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Re: Bad news from Everest

Postby DukeJH » Fri Jun 01, 2012 9:42 pm

Damien Gildea wrote:I've never been a client on a guided expedition, so normally I'm strongly - some would say too strongly - in favour of going unguided and anti-masscommercial guiding. Just to be clear - I believe it's better to start small, build your skill, get your own experience, don't buy short-cuts and go as high, or as hard, as you can under your own steam. Don't endanger others and truly own your successes. ...they should hire the best guide service they can.


OK. I'll bite. I have been a client on a guided expedition, two in fact. And I agree with your statements above (although trimmed a bit).

My first was a glacier mountaineering course in the North Cascades with Alpine Ascents. I lived in Texas and had no easy way to get into mountains with glaciers to learn these skills. The most time and cost effective way was to sign on with a service and take this class. The team was an interesting mix including a wanna be seven summits climber (who didn't make it two hours into the approach), to a girl taking the class so she could climb with her boyfriend, to me, an experienced hiker, backpacker and rock climbing instructor. Although it was cool to summit a mountain, the goal was to learn the skills so I could apply them to future climbs.

My second was Mexican Volcanoes with Sierra Mountaineering. Ixta and Orizaba seemed to be the next steps in my climbing career and having a guide service handle the majority of the logistics allowed me to focus on my training and my other day to day responsibilities. I had no doubt that I was ready to make the climbs, with or without a guide. The guide provides a factor of safety.

I plan to go to East Africa in January and February with Sierra Mountaineering to climb Mt. Kenya and Kilimanjaro. SMI is requiring me (and my brother) to go on a multi-pitch rock climb in the Sierra with a senior guide to demonstrate our abilities. This is good.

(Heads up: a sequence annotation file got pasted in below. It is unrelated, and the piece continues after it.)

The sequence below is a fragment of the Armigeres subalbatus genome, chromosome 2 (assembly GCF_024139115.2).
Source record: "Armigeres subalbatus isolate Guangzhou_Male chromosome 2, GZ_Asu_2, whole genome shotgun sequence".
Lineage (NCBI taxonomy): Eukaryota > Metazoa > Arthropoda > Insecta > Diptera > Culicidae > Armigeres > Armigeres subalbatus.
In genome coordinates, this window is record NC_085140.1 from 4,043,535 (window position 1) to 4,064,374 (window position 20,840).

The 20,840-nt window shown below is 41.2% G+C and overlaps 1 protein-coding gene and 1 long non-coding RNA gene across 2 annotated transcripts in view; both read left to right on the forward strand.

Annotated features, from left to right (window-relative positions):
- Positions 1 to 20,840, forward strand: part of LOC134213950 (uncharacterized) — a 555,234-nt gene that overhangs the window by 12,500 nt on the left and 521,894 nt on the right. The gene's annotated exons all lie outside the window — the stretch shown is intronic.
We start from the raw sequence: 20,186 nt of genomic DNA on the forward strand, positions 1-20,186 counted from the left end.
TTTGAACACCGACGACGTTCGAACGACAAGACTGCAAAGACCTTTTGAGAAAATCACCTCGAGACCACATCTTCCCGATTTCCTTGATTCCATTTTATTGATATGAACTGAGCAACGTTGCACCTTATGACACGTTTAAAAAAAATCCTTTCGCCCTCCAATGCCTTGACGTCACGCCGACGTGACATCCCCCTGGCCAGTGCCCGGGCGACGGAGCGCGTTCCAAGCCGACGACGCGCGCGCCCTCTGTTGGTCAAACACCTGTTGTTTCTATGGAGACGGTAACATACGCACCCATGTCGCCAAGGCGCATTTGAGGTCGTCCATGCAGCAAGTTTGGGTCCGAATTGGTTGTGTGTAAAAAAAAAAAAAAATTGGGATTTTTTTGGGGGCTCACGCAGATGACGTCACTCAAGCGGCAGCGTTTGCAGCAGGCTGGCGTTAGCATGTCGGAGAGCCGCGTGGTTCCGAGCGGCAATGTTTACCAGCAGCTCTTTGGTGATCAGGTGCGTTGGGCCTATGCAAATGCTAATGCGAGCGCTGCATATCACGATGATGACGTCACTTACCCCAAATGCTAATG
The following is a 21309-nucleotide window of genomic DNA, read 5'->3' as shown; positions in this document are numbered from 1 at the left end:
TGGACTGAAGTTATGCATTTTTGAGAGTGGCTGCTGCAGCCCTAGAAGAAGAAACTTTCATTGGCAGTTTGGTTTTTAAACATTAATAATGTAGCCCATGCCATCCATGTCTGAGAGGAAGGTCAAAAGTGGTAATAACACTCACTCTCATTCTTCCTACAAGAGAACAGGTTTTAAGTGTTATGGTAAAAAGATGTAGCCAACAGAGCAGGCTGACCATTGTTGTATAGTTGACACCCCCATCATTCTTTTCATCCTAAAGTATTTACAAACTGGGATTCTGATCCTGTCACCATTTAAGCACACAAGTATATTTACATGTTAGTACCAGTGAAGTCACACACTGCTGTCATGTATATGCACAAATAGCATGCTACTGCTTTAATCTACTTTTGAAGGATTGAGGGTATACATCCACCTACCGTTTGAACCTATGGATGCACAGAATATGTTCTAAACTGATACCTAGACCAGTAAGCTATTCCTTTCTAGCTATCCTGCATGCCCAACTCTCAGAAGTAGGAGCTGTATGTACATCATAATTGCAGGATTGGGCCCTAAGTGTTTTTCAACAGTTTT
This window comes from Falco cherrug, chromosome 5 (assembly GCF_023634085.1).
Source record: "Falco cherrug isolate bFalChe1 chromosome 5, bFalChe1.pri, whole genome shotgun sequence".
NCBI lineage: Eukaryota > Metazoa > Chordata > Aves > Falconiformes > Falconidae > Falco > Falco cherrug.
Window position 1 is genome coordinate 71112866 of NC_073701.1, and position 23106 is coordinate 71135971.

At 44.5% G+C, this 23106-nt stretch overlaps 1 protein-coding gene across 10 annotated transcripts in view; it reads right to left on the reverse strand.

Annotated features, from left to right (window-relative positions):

I've also led expeditions (I use the term loosely) of Boy Scouts of up to 10 days in remote areas of Colorado, New Mexico and into Switzerland, including hikes to over 14,000' and glacier climbs, so I understand the responsibility a guide service (or individual) should feel toward the safety of their team.

Based on my experiences, I've come to the following conclusions:

1. If a climber elects to utilize a guide service, pick the best service out there that will deliver the services you need. If you want only a permit and logistics support, don't expect help on the hill.
2. A guide service should vet their clientele to ensure that clients are qualified and capable of safely performing on the hill. I wouldn't hold it against anyone if they said I wasn't qualified to climb K2; I know I'm not.
3. Climbers should start small, build their skill, get experience, but there is nothing wrong with getting the assistance of a reputable guide service to learn the required skills. This is tough when you love mountains but aren't lucky enough to live near mountains.
4. Climbers and guides should understand that climbing popular peaks will expose you to more objective hazard due to the larger populations on these mountains. See the picture above and read the stories of 1996 at the Hillary Step.

Reputable guide services have their place in the economy of the outdoors if climbers can understand their own limitations and the responsibilities of the guide.